The whole structure of Brazilian football needs to change, from grassroots to the league. The level of corruption is also rife, the culture of top-downism, and conservatism (tradition based), leaves all this in the same manner and not even a footballing earthquake can brake the rusty shackles that have plagued Brazilian football.
4. England have still done nothing worth talking about
(Self explanatory, sorry England fans)
5. Resurgence of 3 at the back
Although this perhaps has been a trend of club football in the past couple of seasons, it’s still interesting to see it has been transferred to the national game. Netherlands and Costa Rica were the notable proponents of the system. Van Gaal tried everything possible to have an extra man in defence and in the majority of these games this meant playing many players out of position to maintain a 3 back. (Blind, CB and Kuyt, WB in the latter stages of the competition). Most of the teams who have implemented this system have looked to get the best from their defensive side of their game, especially Costa Rica who repeatedly frustrated teams leaving no space in front or behind. It’s also meant that certain players have thrived with the additional freedom of being a CB in a 3, Vlaar and Marquez are solid case’s of this. However calling it a ‘resurgence’ is perhaps an overshot as it never has been an overarching tactic nor has it become the latest revolution. It’s been brought into the mainstream as an acceptable tactic and no longer (hopefully at least.)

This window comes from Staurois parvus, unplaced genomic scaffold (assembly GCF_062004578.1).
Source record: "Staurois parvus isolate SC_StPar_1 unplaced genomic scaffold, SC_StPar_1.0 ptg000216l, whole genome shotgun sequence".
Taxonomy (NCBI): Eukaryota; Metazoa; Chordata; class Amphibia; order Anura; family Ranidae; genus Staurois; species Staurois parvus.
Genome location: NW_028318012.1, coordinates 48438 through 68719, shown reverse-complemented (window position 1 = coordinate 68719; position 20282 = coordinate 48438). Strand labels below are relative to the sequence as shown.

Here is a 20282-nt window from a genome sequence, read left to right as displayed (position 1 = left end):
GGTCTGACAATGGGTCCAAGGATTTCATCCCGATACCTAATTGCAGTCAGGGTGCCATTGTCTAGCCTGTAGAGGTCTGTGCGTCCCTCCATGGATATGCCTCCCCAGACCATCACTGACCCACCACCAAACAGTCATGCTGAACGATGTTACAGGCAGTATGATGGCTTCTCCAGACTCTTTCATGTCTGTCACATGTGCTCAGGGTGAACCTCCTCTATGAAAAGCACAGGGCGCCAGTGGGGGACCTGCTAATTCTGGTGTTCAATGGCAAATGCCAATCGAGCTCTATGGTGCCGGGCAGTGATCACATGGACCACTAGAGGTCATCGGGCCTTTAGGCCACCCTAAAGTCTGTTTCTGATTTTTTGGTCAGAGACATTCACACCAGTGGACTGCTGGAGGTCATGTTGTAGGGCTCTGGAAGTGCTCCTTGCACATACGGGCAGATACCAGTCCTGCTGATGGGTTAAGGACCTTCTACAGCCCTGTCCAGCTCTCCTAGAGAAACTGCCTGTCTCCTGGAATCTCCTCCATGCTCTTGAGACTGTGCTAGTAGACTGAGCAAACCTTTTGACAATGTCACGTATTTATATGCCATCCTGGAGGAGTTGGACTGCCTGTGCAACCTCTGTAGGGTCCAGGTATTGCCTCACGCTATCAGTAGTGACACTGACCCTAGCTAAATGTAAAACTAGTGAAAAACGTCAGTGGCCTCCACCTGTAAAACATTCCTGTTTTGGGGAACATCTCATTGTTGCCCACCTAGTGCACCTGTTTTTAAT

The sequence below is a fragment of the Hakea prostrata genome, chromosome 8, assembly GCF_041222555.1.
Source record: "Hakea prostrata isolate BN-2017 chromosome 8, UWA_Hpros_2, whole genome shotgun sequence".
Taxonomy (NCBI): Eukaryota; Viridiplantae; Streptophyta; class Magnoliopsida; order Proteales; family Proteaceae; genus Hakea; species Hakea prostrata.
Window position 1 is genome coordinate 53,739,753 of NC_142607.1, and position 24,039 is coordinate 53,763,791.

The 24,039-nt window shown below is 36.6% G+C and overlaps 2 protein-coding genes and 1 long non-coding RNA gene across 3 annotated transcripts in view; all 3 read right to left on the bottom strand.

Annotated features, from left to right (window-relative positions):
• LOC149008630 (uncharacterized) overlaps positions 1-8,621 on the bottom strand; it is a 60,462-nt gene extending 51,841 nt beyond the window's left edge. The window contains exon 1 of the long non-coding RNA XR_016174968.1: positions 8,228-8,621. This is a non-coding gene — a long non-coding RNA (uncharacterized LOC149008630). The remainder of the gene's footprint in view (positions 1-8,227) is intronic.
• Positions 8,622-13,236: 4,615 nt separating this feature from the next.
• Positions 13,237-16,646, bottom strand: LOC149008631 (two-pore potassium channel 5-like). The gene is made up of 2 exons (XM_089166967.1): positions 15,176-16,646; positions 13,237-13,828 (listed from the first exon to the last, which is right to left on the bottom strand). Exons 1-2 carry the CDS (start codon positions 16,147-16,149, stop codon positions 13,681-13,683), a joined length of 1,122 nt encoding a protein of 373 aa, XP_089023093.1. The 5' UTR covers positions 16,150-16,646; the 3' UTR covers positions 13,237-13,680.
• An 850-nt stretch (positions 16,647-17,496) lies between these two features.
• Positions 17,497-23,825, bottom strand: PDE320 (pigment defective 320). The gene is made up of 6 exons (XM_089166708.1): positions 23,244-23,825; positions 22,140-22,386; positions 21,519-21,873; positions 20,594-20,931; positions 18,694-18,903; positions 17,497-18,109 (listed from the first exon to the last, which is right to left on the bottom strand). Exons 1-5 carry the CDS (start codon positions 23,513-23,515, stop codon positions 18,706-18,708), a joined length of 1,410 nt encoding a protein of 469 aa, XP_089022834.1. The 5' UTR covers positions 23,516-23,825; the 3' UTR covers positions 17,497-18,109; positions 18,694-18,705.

Adrian Chiles and the other totally inept pundits, will comment on playing at 3 the back as the reason a team has lost, because “the wing-backs don’t get back in time” or whatever else indoctrinated garbage has been taken from the talk down the pub or from their U12’s coach. However else more teams in the future may find it a viable option, allowing for more tactical experimentation